Establishing our value at home and abroad
I write this having taken office as President of the Law Society of Scotland all of three weeks ago. While this means I am still getting to grips with the role, I have had the benefit of a year as Vice President to meet many of our members and gain an understanding of the issues they are facing, and to establish the key areas of work I would like to take forward. These include modernising regulation to ensure continuing high professional standards and robust consumer protections, further reform around legal aid, the use of technology within the legal sector to enhance services, and career and development opportunities for solicitors and future solicitors from all backgrounds.
I have also had the good fortune over the past year to observe my predecessor, Alison Atack, carry out the role of President with warmth, grace and good humour. I am determined to build on the advances she has made in these areas of work, while continuing to provide a strong voice for our members and the clients they serve with such dedication.
At home, one of the main challenges we are facing is the threat to Law Society in its current form. The Scottish Government has just published its initial response to the Review of Legal Services Regulation Report and plans to consult further with various stakeholders (you can read our statement on the government’s response here). The main proposal for a single regulator would be the most significant change for the profession in 40 years and we want to hear from members, colleagues and stakeholders, whether or not you share our concerns about the risks that this would pose to professional standards and client service. Hearing the views and experiences of others will help us to have a constructive dialogue about our vision of the appropriate regulatory model for an excellent, 21st century legal profession, and the important role we believe we should continue to play in upholding the high standards expected of a Scottish solicitor.
Beyond our borders, the main challenge we face is in establishing our relationship with the rest of the world as part of a United Kingdom outside the European Union. In Scotland, we pride ourselves on punching above our weight when it comes to making our mark on the world. Last year the Society asked all Scottish law firms who fell within scope of the 2017 Money Laundering Regulations to return the first annual AML certificate, which highlighted some interesting statistics about our international reach as a profession. From Iceland to India, China to the Cayman Islands, Law Society of Scotland members do business all across the globe, with 62% of those firms reporting having non-UK clients on their books.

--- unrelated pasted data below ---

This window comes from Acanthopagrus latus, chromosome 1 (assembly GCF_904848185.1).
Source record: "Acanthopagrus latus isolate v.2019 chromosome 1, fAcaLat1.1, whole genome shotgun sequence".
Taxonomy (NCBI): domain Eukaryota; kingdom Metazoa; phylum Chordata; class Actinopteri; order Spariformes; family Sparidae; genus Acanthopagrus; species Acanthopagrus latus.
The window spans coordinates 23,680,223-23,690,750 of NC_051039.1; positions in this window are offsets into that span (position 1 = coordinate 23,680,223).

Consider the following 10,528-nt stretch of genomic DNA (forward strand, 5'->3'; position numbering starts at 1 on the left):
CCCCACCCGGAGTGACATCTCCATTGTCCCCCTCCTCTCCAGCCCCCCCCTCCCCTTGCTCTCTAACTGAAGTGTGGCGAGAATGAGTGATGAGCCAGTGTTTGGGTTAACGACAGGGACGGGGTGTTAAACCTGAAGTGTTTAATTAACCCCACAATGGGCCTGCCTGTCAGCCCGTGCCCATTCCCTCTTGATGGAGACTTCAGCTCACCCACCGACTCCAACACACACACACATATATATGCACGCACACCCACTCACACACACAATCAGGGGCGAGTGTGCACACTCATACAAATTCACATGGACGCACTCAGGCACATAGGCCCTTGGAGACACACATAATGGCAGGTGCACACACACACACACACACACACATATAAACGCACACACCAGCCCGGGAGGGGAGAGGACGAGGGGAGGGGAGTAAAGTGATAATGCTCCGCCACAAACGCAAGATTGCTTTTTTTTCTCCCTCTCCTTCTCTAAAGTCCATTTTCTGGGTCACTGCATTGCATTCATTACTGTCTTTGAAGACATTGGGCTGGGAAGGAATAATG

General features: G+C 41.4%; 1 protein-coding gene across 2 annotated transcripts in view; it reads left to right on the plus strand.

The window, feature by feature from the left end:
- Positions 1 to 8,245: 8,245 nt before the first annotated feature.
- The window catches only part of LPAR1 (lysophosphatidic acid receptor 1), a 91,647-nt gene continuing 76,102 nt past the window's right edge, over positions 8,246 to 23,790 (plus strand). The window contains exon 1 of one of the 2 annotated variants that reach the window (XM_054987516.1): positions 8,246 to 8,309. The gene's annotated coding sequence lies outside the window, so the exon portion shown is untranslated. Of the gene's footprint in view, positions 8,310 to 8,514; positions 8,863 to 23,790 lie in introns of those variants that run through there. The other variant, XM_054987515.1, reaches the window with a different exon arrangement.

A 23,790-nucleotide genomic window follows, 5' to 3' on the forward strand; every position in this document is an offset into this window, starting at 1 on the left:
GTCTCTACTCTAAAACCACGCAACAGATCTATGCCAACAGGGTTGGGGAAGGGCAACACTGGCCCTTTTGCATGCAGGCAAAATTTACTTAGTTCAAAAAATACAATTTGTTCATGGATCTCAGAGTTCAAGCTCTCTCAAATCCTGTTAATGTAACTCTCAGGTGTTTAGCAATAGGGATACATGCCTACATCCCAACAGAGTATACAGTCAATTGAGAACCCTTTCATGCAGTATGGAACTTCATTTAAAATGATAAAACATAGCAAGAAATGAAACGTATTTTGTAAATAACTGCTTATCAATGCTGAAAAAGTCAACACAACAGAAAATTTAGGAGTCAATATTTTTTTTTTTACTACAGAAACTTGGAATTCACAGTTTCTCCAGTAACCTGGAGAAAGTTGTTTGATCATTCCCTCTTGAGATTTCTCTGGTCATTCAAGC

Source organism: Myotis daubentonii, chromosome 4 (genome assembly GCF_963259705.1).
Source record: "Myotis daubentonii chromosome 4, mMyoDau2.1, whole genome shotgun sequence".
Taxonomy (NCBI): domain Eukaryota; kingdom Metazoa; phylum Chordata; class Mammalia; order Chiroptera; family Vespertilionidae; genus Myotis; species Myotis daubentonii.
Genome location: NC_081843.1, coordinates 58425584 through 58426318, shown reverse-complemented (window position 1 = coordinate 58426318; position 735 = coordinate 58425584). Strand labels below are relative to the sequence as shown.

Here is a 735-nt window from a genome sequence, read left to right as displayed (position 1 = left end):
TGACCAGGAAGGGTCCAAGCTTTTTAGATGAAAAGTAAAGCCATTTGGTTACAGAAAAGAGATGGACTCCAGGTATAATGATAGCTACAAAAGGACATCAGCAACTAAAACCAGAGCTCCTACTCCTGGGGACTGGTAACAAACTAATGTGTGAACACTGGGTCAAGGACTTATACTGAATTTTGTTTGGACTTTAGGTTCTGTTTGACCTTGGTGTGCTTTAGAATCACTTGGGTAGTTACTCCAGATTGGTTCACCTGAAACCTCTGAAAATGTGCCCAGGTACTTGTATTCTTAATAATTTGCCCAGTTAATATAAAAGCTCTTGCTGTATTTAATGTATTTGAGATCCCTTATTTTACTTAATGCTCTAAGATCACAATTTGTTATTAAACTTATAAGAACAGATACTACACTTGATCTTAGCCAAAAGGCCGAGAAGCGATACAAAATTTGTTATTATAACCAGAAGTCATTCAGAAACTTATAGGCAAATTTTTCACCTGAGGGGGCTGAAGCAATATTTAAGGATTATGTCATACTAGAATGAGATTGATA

As the UK finds itself on the verge of negotiating new deals with trading partners across the globe, we have a collective responsibility to ensure that Scotland’s voice is heard in this process. With its recent publication Scotland: A Trading Nation, the Scottish Government is gearing up to make a substantial investment in trade and grow the country’s export performance. Scottish solicitors are ideally placed to support these trade initiatives. We are not only a significant economic generator in our own right, we are also critical to the success of Scotland’s other key sectors.
Whether at home or abroad, the invaluable contribution that Scottish solicitors make to all facets of society will be my inspiration for the year ahead, and I feel greatly honoured to have been given the opportunity to represent such a diverse range of interests as their President.
Bibliography - John Mulholland is a criminal law consultant at Falkirk-based Marshall Wilson Law Group and joined the Law Society of Scotland council in 2012, representing constituents in Alloa, Falkirk, Linlithgow and Stirling.John is Chair of the Law Society’s Board and sits on the Appeals and Reviews sub-committee. He is the former convener of both the Nominations committee and the Finance committee and is the former Treasurer.